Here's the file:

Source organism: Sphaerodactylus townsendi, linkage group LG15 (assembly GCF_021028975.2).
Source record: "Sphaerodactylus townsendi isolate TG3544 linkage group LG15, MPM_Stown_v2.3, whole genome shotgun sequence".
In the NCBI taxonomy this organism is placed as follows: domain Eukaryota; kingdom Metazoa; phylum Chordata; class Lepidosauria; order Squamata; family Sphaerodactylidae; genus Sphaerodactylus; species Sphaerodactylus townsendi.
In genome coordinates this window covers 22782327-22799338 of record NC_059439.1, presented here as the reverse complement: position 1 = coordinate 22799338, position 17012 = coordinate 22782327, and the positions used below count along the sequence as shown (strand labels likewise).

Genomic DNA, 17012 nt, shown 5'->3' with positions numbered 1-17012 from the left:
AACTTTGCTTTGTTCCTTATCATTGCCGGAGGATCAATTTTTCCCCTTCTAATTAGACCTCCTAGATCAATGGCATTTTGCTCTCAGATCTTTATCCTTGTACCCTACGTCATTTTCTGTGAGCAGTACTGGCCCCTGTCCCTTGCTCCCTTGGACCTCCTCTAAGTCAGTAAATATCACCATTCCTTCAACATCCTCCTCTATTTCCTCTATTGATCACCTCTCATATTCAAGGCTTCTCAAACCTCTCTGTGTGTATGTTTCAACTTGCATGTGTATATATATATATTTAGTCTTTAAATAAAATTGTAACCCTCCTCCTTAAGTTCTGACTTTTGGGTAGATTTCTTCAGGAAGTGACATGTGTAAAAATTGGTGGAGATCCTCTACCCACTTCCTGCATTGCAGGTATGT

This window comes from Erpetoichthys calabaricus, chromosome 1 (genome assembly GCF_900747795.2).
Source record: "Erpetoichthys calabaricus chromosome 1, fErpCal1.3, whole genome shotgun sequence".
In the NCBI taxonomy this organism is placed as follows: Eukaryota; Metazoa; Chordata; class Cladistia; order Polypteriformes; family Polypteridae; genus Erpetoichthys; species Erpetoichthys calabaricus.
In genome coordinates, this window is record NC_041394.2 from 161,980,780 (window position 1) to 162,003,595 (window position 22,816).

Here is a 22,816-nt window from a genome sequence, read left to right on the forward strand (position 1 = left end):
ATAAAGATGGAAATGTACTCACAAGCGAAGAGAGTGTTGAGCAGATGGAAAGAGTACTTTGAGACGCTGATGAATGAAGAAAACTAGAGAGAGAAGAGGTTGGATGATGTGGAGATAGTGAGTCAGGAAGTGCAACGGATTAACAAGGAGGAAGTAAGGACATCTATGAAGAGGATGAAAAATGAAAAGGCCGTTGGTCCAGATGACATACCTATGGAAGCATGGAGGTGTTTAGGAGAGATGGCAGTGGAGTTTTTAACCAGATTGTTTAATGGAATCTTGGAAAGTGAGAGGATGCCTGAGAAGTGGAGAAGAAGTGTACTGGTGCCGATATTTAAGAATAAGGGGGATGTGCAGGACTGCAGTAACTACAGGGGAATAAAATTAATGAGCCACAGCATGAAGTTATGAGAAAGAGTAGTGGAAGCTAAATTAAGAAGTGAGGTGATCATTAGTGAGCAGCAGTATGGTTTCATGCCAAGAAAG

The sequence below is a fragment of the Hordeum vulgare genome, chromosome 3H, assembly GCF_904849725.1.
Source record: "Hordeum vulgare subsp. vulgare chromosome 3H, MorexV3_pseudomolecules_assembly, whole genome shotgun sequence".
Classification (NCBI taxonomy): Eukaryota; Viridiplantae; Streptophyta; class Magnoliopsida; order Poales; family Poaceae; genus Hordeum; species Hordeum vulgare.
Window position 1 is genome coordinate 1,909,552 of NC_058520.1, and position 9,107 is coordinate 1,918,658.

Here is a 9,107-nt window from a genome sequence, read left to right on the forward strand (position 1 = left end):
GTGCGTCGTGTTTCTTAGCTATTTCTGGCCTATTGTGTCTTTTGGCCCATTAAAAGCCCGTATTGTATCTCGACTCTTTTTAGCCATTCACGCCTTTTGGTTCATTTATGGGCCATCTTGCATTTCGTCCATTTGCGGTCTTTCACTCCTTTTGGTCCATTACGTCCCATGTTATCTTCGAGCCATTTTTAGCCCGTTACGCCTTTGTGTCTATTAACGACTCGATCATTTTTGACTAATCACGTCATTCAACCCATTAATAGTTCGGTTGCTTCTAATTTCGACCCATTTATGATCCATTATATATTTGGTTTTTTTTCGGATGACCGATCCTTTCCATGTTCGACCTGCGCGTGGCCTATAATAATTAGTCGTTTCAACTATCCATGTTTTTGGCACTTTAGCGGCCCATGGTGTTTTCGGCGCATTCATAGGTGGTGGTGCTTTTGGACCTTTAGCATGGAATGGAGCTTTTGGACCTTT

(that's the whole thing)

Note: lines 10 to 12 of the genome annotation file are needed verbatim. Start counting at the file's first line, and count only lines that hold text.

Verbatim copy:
In genome coordinates, this window is record NC_041394.2 from 161,980,780 (window position 1) to 162,003,595 (window position 22,816).

Here is a 22,816-nt window from a genome sequence, read left to right on the forward strand (position 1 = left end):
ATAAAGATGGAAATGTACTCACAAGCGAAGAGAGTGTTGAGCAGATGGAAAGAGTACTTTGAGACGCTGATGAATGAAGAAAACTAGAGAGAGAAGAGGTTGGATGATGTGGAGATAGTGAGTCAGGAAGTGCAACGGATTAACAAGGAGGAAGTAAGGACATCTATGAAGAGGATGAAAAATGAAAAGGCCGTTGGTCCAGATGACATACCTATGGAAGCATGGAGGTGTTTAGGAGAGATGGCAGTGGAGTTTTTAACCAGATTGTTTAATGGAATCTTGGAAAGTGAGAGGATGCCTGAGAAGTGGAGAAGAAGTGTACTGGTGCCGATATTTAAGAATAAGGGGGATGTGCAGGACTGCAGTAACTACAGGGGAATAAAATTAATGAGCCACAGCATGAAGTTATGAGAAAGAGTAGTGGAAGCTAAATTAAGAAGTGAGGTGATCATTAGTGAGCAGCAGTATGGTTTCATGCCAAGAAAG